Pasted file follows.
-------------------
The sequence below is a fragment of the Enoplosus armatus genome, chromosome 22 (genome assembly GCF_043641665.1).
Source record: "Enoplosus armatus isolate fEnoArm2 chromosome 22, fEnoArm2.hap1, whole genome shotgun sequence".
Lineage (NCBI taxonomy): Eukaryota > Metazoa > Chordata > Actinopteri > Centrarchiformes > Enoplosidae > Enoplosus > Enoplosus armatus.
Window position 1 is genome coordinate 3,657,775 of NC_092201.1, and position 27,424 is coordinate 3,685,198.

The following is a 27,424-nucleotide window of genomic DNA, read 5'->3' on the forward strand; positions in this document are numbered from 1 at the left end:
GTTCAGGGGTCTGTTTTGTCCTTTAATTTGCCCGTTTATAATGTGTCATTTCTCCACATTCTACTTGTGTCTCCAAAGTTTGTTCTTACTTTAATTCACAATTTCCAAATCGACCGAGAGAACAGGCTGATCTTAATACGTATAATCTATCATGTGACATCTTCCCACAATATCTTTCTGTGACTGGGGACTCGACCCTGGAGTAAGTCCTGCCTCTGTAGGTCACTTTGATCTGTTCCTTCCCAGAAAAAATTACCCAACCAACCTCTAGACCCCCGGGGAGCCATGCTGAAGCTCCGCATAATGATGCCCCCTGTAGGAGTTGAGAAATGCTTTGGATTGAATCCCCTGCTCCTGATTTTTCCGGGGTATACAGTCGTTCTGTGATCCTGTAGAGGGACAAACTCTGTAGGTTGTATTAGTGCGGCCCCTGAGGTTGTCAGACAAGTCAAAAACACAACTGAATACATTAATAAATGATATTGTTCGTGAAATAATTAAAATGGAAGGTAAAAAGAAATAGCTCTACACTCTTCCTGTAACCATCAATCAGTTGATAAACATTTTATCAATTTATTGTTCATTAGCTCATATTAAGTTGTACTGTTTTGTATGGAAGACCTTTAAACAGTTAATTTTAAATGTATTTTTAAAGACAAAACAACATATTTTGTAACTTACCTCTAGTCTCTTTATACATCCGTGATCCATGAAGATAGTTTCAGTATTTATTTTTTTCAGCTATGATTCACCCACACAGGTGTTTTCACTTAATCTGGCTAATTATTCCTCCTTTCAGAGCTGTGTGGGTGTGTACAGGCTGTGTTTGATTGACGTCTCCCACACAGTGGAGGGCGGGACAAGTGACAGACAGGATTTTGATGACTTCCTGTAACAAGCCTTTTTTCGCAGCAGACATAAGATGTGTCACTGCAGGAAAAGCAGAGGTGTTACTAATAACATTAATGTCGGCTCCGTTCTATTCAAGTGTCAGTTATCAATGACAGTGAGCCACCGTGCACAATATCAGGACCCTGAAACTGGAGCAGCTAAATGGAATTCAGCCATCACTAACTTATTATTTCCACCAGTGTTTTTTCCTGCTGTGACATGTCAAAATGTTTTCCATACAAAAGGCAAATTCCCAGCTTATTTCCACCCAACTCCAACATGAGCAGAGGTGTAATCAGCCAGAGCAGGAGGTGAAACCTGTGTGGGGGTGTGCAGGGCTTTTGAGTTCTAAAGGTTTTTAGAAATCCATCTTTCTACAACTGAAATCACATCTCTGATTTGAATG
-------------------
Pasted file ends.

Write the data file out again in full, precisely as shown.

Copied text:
The sequence below is a fragment of the Enoplosus armatus genome, chromosome 22 (genome assembly GCF_043641665.1).
Source record: "Enoplosus armatus isolate fEnoArm2 chromosome 22, fEnoArm2.hap1, whole genome shotgun sequence".
Lineage (NCBI taxonomy): Eukaryota > Metazoa > Chordata > Actinopteri > Centrarchiformes > Enoplosidae > Enoplosus > Enoplosus armatus.
Window position 1 is genome coordinate 3,657,775 of NC_092201.1, and position 27,424 is coordinate 3,685,198.

The following is a 27,424-nucleotide window of genomic DNA, read 5'->3' on the forward strand; positions in this document are numbered from 1 at the left end:
GTTCAGGGGTCTGTTTTGTCCTTTAATTTGCCCGTTTATAATGTGTCATTTCTCCACATTCTACTTGTGTCTCCAAAGTTTGTTCTTACTTTAATTCACAATTTCCAAATCGACCGAGAGAACAGGCTGATCTTAATACGTATAATCTATCATGTGACATCTTCCCACAATATCTTTCTGTGACTGGGGACTCGACCCTGGAGTAAGTCCTGCCTCTGTAGGTCACTTTGATCTGTTCCTTCCCAGAAAAAATTACCCAACCAACCTCTAGACCCCCGGGGAGCCATGCTGAAGCTCCGCATAATGATGCCCCCTGTAGGAGTTGAGAAATGCTTTGGATTGAATCCCCTGCTCCTGATTTTTCCGGGGTATACAGTCGTTCTGTGATCCTGTAGAGGGACAAACTCTGTAGGTTGTATTAGTGCGGCCCCTGAGGTTGTCAGACAAGTCAAAAACACAACTGAATACATTAATAAATGATATTGTTCGTGAAATAATTAAAATGGAAGGTAAAAAGAAATAGCTCTACACTCTTCCTGTAACCATCAATCAGTTGATAAACATTTTATCAATTTATTGTTCATTAGCTCATATTAAGTTGTACTGTTTTGTATGGAAGACCTTTAAACAGTTAATTTTAAATGTATTTTTAAAGACAAAACAACATATTTTGTAACTTACCTCTAGTCTCTTTATACATCCGTGATCCATGAAGATAGTTTCAGTATTTATTTTTTTCAGCTATGATTCACCCACACAGGTGTTTTCACTTAATCTGGCTAATTATTCCTCCTTTCAGAGCTGTGTGGGTGTGTACAGGCTGTGTTTGATTGACGTCTCCCACACAGTGGAGGGCGGGACAAGTGACAGACAGGATTTTGATGACTTCCTGTAACAAGCCTTTTTTCGCAGCAGACATAAGATGTGTCACTGCAGGAAAAGCAGAGGTGTTACTAATAACATTAATGTCGGCTCCGTTCTATTCAAGTGTCAGTTATCAATGACAGTGAGCCACCGTGCACAATATCAGGACCCTGAAACTGGAGCAGCTAAATGGAATTCAGCCATCACTAACTTATTATTTCCACCAGTGTTTTTTCCTGCTGTGACATGTCAAAATGTTTTCCATACAAAAGGCAAATTCCCAGCTTATTTCCACCCAACTCCAACATGAGCAGAGGTGTAATCAGCCAGAGCAGGAGGTGAAACCTGTGTGGGGGTGTGCAGGGCTTTTGAGTTCTAAAGGTTTTTAGAAATCCATCTTTCTACAACTGAAATCACATCTCTGATTTGAATG